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Re: chicken in America: from Asia? (cont.)
GKeyes6988 (email@example.com) wrote:
: 2. The sources pertaining to presence of the Asiatic type of Chicken are
: all late, hundreds of years after contact,
Incorrect, Greg. Or only partially correct. Details can be found in the
reply to Jeffrey I just posted.
: and as Carter himself admits,
: these Asian chicks could have arrived on Spanish or Portuguese ships any
: time during this vast period.
: Carters other central arguments are:
: A.The early presence of the chicken and (in his opinion) the unlikelyhood
: of such a quick transmission of the bird in the New World given its slow
: spread in the Old World and
: B. Linguistic evidence.
: As for A, there is good evidence for a different dynamic in the Age of
: Exploration and the Colonial period than in earlier times. Along with my
: previous examples (the chicken and melon in NA) consider also the chili
: (CAPSICUM vr.) which spread with lightning speed across Asia, the Middle
: East, and Africa
Do you mean chili peppers were unknown in the Old World? I strongly doubt
: -- even though in pre-contact times it had not spread
: even throughout the Americas (it wasn't found in NA except in the
: 1. Nordenskiold was convinced that the native words for chicken were
: post-Columbian inventions.
Carter is aware of this.
: 3. The distribution of terms is not based on contact-period lexicons, but
: upon lexicons collected much later -- mostly in the late nineteenth
: centuries. It is in no way certain that the distribution of terms
: reflects any contact-period distribution, but may instead reflect the
: spread of terms during the colonial era (this may account for the apparent
: homogeneity -- languages spoken by the smaller groups vanishing or being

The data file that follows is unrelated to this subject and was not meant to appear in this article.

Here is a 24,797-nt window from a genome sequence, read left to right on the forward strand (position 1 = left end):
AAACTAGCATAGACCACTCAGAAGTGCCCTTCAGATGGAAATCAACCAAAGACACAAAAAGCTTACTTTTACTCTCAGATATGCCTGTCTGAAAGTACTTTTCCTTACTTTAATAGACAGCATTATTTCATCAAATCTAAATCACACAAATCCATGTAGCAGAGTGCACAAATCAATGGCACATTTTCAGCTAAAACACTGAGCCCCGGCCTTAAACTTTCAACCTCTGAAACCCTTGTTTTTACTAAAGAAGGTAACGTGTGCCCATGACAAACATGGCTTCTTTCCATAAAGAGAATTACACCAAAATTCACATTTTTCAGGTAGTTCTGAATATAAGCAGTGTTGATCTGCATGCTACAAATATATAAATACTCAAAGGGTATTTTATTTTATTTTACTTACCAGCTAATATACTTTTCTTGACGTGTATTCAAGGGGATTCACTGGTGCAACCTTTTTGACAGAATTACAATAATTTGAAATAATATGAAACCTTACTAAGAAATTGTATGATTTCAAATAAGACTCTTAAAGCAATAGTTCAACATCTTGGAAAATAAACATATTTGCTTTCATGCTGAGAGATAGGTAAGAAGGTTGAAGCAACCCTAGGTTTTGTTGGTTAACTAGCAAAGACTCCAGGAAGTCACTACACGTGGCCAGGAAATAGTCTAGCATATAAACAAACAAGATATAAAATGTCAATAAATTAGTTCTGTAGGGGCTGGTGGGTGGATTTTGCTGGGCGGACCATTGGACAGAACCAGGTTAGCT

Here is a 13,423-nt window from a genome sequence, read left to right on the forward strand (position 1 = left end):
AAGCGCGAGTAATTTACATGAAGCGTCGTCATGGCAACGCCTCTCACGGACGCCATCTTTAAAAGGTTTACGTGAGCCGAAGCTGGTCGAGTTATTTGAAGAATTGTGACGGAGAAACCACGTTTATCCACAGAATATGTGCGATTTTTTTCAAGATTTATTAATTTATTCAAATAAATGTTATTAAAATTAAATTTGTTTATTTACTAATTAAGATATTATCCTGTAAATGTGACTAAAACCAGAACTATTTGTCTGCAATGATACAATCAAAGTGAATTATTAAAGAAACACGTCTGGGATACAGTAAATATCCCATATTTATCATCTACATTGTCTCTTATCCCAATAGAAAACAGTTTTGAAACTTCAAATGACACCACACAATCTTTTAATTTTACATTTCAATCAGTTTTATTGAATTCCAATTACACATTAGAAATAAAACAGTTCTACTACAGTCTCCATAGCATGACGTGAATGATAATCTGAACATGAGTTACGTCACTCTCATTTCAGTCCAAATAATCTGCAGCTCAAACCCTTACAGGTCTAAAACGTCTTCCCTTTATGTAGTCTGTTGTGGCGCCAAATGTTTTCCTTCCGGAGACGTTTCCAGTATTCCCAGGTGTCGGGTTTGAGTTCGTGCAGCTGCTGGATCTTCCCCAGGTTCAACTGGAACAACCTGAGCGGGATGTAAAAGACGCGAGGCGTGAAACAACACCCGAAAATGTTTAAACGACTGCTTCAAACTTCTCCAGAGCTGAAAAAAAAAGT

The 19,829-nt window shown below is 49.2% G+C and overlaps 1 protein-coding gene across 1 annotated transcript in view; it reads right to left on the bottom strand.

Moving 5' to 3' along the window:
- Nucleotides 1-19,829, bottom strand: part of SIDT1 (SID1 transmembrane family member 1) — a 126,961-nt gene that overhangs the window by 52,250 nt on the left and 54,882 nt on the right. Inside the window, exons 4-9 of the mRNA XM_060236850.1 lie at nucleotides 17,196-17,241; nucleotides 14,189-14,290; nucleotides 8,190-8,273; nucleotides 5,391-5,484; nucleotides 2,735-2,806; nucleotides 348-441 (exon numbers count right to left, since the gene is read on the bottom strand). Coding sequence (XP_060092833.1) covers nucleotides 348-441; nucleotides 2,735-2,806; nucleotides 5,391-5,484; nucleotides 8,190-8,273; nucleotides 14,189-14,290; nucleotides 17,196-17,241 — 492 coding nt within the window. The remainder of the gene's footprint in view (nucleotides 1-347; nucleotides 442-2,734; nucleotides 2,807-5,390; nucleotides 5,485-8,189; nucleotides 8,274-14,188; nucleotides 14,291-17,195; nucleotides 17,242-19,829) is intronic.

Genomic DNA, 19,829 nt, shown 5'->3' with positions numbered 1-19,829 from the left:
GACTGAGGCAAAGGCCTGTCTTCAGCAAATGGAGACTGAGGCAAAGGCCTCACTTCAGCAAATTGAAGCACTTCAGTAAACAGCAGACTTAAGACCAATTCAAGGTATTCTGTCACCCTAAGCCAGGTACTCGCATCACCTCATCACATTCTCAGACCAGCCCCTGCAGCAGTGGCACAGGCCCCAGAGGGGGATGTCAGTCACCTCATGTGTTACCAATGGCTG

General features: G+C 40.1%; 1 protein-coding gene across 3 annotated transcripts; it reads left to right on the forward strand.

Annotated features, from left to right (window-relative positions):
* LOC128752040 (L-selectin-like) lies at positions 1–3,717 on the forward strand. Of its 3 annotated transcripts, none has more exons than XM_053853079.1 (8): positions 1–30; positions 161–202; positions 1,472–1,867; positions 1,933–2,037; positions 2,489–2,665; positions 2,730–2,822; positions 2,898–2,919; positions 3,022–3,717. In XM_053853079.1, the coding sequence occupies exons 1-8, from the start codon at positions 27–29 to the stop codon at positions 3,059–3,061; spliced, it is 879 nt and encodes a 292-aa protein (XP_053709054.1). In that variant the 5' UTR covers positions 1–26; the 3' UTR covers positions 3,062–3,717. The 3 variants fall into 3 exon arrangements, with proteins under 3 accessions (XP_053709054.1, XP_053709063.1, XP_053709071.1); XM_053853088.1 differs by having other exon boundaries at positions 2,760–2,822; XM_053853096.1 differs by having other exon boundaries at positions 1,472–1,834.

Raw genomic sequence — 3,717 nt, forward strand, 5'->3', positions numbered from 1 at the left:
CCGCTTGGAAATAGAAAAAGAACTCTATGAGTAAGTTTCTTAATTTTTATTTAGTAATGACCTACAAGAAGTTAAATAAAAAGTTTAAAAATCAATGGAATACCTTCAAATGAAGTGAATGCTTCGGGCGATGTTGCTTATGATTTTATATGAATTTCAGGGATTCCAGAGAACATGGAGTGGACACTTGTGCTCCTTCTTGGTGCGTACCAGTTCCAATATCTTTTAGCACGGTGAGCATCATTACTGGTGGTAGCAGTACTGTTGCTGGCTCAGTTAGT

: heavily influenced by languages like Quechua with more currency -- though
: of course this was happening during the period of empire. But there is a
: higher rate of language extinction in colonial times, period.
These are valid points. Obviously you're on familiar ground in this
: As to why
: they did not borrow the Castillian term -- some languages and societies
: simply resist this -- Navajo and German, for instance (Chidi instead of
: "automobile" fursprecher instead of "telephone").
: > Among the curiosa of this collection of names is the discovery
: > that among the Tarahumar the name for chickens is _totori_,
: > which duplicates the Japanese name. (p. 207)
: This one is interesting. The Tarahumara is indeed TOTORI (for hen) but I
: can find no evidence that there is or ever was any Japanese term
: "identical" to this (as Carter claims) in Japanese. I checked MERRIAM
: WEBSTERS JAPANESE-ENGLISH LEARNER'S DICTIONARY, THE HIPPOCRENE CONCISE
: JAPANESE DICTIONARY, KENKYUSHU'S NEW JAPANESE DICTIONARY, ALL ROMANIZED
: ENGLISH-JAPANESE DICTIONARY, THE RANDOM HOUSE ENGLISH-JAPANESE,
: JAPANESE-ENGLISH DICTIONARY, AND THE UNABRIDGED VACCARI'S STANDARD
: ENGLISH-JAPANESE DICTIONARY. All gave NIWATORI (literally, "Yard Bird")
: for Chicken, fowl, hen, etc. From the Japanese side I looked up "Totori"
: "Tutori" "Tuturi" in both Hiragana and romanized versions and found no
: such word, period.
: I checked two historical sources, discovering Old Japanese *Tori for
: "bird" (JAPANESE/ AUSTRO-TAI, by Paul Benedict) and *NIFATORI for
: "Chicken" (still "yard bird") There is one postulated form for
: proto-Japanese/Ryuku *NIFATUTORI (THE JAPANESE LANGUAGE THROUGH TIME, by
: Martin Samuel) in which *TU is a gramatical particle that does not occur
: at the beginning of words. In this same source (which has an etymological
: glossary, a massive one) I looked to see if there was a *TOTORI or *TUTORI
: and found no such word.
: (I was wrong, by the way, in my guess that *TORI would lose it's shape in
: Old Japanese)
Obviously you've done some solid research here. Thanks for the effort.
: Then, since Carter provided no ready reference (except perhaps the vague
: "personal communication" quoted for a different fact but in the same